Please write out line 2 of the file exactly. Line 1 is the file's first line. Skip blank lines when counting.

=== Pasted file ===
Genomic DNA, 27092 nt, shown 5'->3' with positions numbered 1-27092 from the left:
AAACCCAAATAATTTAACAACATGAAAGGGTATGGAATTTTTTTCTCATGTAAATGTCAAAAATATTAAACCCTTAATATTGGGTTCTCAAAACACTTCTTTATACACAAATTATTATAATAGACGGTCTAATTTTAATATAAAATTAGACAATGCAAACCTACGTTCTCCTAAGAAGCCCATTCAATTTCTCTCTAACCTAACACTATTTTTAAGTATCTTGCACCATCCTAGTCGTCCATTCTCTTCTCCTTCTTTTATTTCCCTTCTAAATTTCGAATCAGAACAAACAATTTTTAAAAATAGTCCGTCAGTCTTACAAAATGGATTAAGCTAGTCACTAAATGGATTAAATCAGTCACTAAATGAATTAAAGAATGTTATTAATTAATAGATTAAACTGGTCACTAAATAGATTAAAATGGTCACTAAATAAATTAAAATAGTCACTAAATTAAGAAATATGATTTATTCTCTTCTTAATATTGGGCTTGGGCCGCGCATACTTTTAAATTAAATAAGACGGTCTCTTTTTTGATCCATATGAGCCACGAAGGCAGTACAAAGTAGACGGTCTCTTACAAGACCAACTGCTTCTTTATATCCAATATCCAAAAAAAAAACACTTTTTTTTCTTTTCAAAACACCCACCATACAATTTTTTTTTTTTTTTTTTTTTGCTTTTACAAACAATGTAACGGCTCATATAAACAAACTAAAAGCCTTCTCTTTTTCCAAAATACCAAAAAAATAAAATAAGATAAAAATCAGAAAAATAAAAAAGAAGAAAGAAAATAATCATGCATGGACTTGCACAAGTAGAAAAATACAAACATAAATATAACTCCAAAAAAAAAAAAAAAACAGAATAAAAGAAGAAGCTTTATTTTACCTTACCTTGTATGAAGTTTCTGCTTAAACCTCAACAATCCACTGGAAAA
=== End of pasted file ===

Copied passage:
AAACCCAAATAATTTAACAACATGAAAGGGTATGGAATTTTTTTCTCATGTAAATGTCAAAAATATTAAACCCTTAATATTGGGTTCTCAAAACACTTCTTTATACACAAATTATTATAATAGACGGTCTAATTTTAATATAAAATTAGACAATGCAAACCTACGTTCTCCTAAGAAGCCCATTCAATTTCTCTCTAACCTAACACTATTTTTAAGTATCTTGCACCATCCTAGTCGTCCATTCTCTTCTCCTTCTTTTATTTCCCTTCTAAATTTCGAATCAGAACAAACAATTTTTAAAAATAGTCCGTCAGTCTTACAAAATGGATTAAGCTAGTCACTAAATGGATTAAATCAGTCACTAAATGAATTAAAGAATGTTATTAATTAATAGATTAAACTGGTCACTAAATAGATTAAAATGGTCACTAAATAAATTAAAATAGTCACTAAATTAAGAAATATGATTTATTCTCTTCTTAATATTGGGCTTGGGCCGCGCATACTTTTAAATTAAATAAGACGGTCTCTTTTTTGATCCATATGAGCCACGAAGGCAGTACAAAGTAGACGGTCTCTTACAAGACCAACTGCTTCTTTATATCCAATATCCAAAAAAAAAACACTTTTTTTTCTTTTCAAAACACCCACCATACAATTTTTTTTTTTTTTTTTTTTTGCTTTTACAAACAATGTAACGGCTCATATAAACAAACTAAAAGCCTTCTCTTTTTCCAAAATACCAAAAAAATAAAATAAGATAAAAATCAGAAAAATAAAAAAGAAGAAAGAAAATAATCATGCATGGACTTGCACAAGTAGAAAAATACAAACATAAATATAACTCCAAAAAAAAAAAAAAAACAGAATAAAAGAAGAAGCTTTATTTTACCTTACCTTGTATGAAGTTTCTGCTTAAACCTCAACAATCCACTGGAAAA